In the post-Vietnam era there was a nickname for the war in Korea - "the forgotten war". Just after the horrible glory of WWII and prior to the pure horror of Vietnam, the conflict ended with a ceasefire and no clear victor - a situation that persists - five decades later. The forgotten war indeed.
Now, in order for the Iraq was a result of overreaction to 9/11 narrative to work it's important that we forget another war. Desert Storm has practically vanished from our national memory - and certainly from any discussion of the current situation in Iraq. As noted above, it "ended" with a 12-year ceasefire, enforced with GIs on the line. As noted above, we as a nation are perfectly willing to allow such things to go for decades - we can be quite comfortable with that, as long as we aren't reminded too often of the situation. As noted above, Osama Bin Laden felt we needed reminding. It wasn't just our threat to Iraq that offended him so - it was our presence on the ground in Saudi that fueled his hostility - among many reasons equally inexplicable to those not afflicted with blind adherence to an orthodoxy of hate.
Oddly enough I was in Korea during Desert Storm - the one location from which troops weren't pulled for duty in the desert. And I well recall the abrupt end of the conflict, and from my perspective there near the 38th parallel I could see a bit of the future too. We're never going to leave... I predicted - another short tour opportunity created for yours truly some fine day. Yes, I was a cynic back in those days...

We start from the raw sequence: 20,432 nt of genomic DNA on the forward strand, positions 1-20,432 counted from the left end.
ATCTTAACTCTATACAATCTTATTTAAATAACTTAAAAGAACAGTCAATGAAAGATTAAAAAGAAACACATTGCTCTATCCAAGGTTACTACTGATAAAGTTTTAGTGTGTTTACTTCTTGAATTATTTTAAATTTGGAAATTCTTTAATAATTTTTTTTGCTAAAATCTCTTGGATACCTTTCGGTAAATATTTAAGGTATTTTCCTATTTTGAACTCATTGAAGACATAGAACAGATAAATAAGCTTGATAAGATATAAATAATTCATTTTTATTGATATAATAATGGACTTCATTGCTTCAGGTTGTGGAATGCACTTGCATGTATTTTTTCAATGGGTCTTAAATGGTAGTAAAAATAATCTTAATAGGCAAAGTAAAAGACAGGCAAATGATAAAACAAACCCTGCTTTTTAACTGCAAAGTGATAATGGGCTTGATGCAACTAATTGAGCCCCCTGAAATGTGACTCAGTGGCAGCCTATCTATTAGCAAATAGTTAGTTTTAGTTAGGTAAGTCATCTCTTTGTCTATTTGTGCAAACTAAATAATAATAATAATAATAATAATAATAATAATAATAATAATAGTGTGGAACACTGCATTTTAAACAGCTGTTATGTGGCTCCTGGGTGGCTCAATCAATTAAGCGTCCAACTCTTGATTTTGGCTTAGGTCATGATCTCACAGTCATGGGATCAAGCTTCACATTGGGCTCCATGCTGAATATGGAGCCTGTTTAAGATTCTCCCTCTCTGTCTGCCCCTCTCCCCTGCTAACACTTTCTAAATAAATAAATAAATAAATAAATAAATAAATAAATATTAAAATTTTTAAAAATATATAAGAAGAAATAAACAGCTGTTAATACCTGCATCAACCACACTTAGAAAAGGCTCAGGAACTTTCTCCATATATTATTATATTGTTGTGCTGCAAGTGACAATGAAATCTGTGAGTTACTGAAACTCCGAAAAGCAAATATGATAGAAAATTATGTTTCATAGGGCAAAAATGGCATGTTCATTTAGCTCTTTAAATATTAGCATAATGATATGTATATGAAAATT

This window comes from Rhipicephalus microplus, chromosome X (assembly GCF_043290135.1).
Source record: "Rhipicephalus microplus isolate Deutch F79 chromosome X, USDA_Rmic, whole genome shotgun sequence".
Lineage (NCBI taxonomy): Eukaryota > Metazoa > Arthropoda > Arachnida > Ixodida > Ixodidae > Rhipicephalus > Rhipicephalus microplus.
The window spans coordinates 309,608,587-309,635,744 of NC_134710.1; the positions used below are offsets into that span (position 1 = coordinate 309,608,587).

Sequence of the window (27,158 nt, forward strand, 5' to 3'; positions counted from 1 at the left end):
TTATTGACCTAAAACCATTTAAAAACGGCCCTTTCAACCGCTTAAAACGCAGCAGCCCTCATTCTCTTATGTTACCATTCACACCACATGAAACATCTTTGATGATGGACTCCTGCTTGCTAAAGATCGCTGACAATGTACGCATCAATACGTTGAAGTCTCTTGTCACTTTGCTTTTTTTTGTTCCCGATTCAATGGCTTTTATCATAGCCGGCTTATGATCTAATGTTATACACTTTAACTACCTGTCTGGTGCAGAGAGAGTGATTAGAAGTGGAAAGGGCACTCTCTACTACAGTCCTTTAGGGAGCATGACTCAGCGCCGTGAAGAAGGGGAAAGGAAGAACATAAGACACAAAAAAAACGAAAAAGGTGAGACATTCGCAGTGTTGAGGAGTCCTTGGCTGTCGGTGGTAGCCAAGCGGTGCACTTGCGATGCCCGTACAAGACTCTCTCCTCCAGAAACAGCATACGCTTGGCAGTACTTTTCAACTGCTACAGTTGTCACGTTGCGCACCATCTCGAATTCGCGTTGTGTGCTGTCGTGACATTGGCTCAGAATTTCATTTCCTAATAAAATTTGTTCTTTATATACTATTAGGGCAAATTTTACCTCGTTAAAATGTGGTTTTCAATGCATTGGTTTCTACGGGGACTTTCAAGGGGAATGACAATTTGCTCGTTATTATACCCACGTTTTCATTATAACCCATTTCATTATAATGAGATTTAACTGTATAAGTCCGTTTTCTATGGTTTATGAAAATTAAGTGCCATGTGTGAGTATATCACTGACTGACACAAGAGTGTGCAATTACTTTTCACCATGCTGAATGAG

PBS' Frontline series offers a look back at that newly forgotten war too. The Gulf War was first broadcast in 1996. (When was the last time you even heard a reference to "the Gulf War"? Use the term today and it's likely that few would know what you mean.)
Look into the oral history section and you'll find a name you might recognize. It's none other than Rick Atkinson, author of An Army at Dawn, whose participation in the project stems from his also being the author of the book Crusade : The Untold Story of the Persian Gulf War.
Asked by a PBS interviewer "what were Saddam's miscalculations?" Atkinson responds that they were legion:
Sadam made many strategic miscalculations. He failed to recognize that the world was awash with oil. That Iraqi oil was not critical to the functioning of the Western democracies. There was plenty of oil.He didn't realize that we didn't need his damn oil? Hard to imagine that being mentioned in the context of the current situation in Iraq, eh?
In fact, check out this quote from a recently published book on the latest invasion, from a reporter who was embedded with the 101st Airborne. He describes the Forward Area Refueling Points (FARPs) set up to refuel helicopters advancing ever northward through the desert:
With stupefying obtuseness, the military had named the FARPs for oil companies, despite Defense Secretary Donald Rumsfeld's insistence that the invasion of a country with 112 billion barrels of confirmed reserves had "nothing to do with oil, literally nothing to do with oil".And explains the motivation of U.S. Soldiers: